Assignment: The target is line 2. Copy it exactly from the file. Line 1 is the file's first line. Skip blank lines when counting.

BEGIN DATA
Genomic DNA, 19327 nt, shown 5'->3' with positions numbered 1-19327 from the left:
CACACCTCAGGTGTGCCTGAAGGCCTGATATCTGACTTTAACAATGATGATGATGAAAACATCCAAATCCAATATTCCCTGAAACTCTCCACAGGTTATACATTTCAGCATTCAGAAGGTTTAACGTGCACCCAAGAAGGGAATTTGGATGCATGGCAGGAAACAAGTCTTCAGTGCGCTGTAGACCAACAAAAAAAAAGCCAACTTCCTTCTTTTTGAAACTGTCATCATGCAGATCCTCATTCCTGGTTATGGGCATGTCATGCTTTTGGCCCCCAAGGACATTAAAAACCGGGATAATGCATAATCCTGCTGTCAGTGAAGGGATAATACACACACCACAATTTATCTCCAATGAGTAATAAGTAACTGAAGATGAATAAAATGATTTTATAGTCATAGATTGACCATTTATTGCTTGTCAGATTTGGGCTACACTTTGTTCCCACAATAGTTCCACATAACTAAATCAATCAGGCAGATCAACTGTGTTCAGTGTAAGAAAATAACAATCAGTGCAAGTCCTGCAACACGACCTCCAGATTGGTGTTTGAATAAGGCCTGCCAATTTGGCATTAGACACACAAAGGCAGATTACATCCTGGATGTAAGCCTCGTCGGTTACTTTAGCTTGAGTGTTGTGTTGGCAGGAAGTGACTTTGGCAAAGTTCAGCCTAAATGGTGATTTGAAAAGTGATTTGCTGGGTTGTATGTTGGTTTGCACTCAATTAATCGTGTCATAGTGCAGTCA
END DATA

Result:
CACACCTCAGGTGTGCCTGAAGGCCTGATATCTGACTTTAACAATGATGATGATGAAAACATCCAAATCCAATATTCCCTGAAACTCTCCACAGGTTATACATTTCAGCATTCAGAAGGTTTAACGTGCACCCAAGAAGGGAATTTGGATGCATGGCAGGAAACAAGTCTTCAGTGCGCTGTAGACCAACAAAAAAAAAGCCAACTTCCTTCTTTTTGAAACTGTCATCATGCAGATCCTCATTCCTGGTTATGGGCATGTCATGCTTTTGGCCCCCAAGGACATTAAAAACCGGGATAATGCATAATCCTGCTGTCAGTGAAGGGATAATACACACACCACAATTTATCTCCAATGAGTAATAAGTAACTGAAGATGAATAAAATGATTTTATAGTCATAGATTGACCATTTATTGCTTGTCAGATTTGGGCTACACTTTGTTCCCACAATAGTTCCACATAACTAAATCAATCAGGCAGATCAACTGTGTTCAGTGTAAGAAAATAACAATCAGTGCAAGTCCTGCAACACGACCTCCAGATTGGTGTTTGAATAAGGCCTGCCAATTTGGCATTAGACACACAAAGGCAGATTACATCCTGGATGTAAGCCTCGTCGGTTACTTTAGCTTGAGTGTTGTGTTGGCAGGAAGTGACTTTGGCAAAGTTCAGCCTAAATGGTGATTTGAAAAGTGATTTGCTGGGTTGTATGTTGGTTTGCACTCAATTAATCGTGTCATAGTGCAGTCA